And why I haven’t seen a single person comment on the fact that Canada and Mexico are literally erased from the planet in Death Stranding? They don’t exist. Gone, eh. Adios, muchacho. They’ve been replaced with oceans. America is literally an island in Death Stranding. And nobody — I mean nobody — brings up this fact in the course of the normal story. I traveled to the Northenmost point of the country and climbed down to the shoreline where Canada should be. Calm waters for as far as the eye could see. Above me, however, were a handful of those pointless testicle balloon monsters for no reason at all. Being a gamer, I figured that maybe they had some significance and popped them all with my gun. But that didn’t even spark a conversation. In Death Stranding your “Codec” is a one-way communication device for telling you about dumb shit, not an opportunity to call your support team and find out about geography, history, and people you’re interested in. With such a rich history of showing off when it comes to the Codec, it’s genuinely saddening to think about.
Experiment 6: Failing to the max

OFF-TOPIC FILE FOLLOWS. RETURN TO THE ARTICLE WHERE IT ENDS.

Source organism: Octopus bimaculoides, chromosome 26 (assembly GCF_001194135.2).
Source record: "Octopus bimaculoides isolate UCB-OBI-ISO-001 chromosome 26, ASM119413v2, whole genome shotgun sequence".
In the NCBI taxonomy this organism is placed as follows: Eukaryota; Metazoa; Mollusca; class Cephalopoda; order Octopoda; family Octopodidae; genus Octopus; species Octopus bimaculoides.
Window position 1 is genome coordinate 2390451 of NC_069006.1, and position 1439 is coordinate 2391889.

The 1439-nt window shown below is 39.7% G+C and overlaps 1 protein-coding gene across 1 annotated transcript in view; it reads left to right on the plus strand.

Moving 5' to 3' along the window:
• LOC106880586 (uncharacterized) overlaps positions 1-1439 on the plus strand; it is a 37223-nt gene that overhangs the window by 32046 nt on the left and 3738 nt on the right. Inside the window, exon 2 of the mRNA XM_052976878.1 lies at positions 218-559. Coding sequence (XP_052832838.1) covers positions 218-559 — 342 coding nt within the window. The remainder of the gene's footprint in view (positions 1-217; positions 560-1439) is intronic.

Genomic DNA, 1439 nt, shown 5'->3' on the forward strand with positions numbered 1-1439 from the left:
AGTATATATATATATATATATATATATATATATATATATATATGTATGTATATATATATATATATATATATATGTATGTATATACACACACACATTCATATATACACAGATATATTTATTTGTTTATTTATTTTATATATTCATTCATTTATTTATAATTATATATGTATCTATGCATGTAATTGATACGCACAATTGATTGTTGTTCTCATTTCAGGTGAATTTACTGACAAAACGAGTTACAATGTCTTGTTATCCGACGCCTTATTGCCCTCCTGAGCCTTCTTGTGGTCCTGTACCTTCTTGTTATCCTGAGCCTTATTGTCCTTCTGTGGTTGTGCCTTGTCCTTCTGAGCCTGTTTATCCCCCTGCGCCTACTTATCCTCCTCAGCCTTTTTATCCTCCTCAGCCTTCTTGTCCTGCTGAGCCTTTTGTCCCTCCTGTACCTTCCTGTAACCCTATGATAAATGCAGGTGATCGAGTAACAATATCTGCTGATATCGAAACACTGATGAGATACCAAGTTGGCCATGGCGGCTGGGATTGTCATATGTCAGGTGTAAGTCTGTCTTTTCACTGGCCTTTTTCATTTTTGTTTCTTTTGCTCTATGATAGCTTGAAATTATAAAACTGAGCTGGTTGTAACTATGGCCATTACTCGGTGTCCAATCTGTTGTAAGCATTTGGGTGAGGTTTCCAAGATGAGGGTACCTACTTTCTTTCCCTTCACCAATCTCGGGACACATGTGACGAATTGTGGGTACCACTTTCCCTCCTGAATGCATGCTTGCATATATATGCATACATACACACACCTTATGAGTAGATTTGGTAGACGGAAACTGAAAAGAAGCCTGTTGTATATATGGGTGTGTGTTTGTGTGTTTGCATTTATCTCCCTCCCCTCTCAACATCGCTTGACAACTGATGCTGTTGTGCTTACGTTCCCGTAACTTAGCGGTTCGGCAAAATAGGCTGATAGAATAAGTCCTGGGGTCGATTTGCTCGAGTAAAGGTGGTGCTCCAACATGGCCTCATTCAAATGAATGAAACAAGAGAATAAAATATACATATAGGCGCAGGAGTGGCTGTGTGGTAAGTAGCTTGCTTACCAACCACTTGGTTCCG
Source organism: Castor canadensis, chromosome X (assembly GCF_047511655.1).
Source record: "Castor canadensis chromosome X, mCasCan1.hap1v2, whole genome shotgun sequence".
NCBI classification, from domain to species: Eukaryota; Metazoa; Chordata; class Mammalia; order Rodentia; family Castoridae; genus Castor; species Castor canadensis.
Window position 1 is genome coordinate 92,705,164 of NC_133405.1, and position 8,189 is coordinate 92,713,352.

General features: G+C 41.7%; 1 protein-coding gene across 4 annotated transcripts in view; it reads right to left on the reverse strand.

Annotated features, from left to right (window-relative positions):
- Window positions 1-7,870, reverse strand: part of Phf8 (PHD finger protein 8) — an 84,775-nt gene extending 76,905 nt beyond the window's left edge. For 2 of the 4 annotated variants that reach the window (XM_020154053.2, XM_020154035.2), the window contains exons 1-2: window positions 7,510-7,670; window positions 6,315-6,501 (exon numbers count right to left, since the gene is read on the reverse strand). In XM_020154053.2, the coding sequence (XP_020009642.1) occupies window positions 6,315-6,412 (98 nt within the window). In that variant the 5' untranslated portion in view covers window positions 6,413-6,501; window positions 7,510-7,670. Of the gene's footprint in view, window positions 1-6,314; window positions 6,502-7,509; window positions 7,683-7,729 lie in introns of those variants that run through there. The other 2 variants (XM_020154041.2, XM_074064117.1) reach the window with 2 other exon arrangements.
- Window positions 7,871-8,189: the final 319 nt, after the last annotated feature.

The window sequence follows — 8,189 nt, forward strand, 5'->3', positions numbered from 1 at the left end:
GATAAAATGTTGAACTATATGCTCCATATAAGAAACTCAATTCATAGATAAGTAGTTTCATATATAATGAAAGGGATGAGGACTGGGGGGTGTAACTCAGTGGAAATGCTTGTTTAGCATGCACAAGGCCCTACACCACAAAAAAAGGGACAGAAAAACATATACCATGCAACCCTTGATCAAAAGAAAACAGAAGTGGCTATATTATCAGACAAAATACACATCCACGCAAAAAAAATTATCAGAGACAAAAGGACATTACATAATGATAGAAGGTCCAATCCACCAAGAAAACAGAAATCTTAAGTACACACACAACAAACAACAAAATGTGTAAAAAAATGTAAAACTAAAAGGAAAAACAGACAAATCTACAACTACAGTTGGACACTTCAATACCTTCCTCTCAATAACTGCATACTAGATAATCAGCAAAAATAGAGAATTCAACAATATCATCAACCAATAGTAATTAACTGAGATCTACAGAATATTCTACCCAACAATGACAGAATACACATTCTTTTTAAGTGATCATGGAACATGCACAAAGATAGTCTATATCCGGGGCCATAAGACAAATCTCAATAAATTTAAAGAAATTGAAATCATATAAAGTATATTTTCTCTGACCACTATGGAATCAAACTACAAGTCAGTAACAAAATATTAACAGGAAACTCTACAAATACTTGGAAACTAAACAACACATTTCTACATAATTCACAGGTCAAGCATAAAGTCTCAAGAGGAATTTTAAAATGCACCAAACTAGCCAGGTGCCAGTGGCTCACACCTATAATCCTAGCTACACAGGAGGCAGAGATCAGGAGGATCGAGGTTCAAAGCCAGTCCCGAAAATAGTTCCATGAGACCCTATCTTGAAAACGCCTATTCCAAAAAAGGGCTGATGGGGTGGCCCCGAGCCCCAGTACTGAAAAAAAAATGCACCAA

Having filled myself with guilt for being evil, and driven myself to despair by finding out that the USA is the last piece of land on Earth, I decided to punish myself by suffering as much as humanly possible in the game.
I decided to get myself caught by BTs and eaten by a goop monster. This causes a voidout in the area, as I found out early in the game when I made sure to test it out. At that time it wasn’t really a problem at all, but I assumed they were just taking it easy on me because it was so early in the game. Think about how it works: you encounter BTs by trying to take the shortest route, but when they catch you they drag you away from the critical path to a location that doesn’t matter at all. If you cause a voidout there, the BTs stop showing up in the area and you’re safe, plus you can now take a relatively normal path around the crater it makes.
In other words, causing voidouts is a a benefit in Death Stranding. If you disagree, please email me and tell me how I’m wrong. What, you lose your cargo? You’re inconvenienced? It’s an “epic fail”? By deliberately causing a voidout as quickly as possible, it’s actually faster than slowly crawling through and trying to avoid everything. It doesn’t hurt my pride, because it’s a sound strategy with a long-term benefit. And there’s nothing less scary in game design than a goop monster, so I sure as hell don’t care about that. When it really comes down to it, you’re stupid if you don’t cause voidouts.
Dying and Bleeding
Death Stranding doesn’t punish you when you die, so this was a tricky thing to try to flagellate myself with. Normally you just respawn with everything you had before, no worse for wear. You even get the chance to float around in spirit and scout the surrounding area, looking for new paths and taking a new vantage point. And, frankly, dying has measurable perks: you get to meet new people whose bodies are floating in the “Seam” as well, and if you connect with them you’ll respawn with new supplies.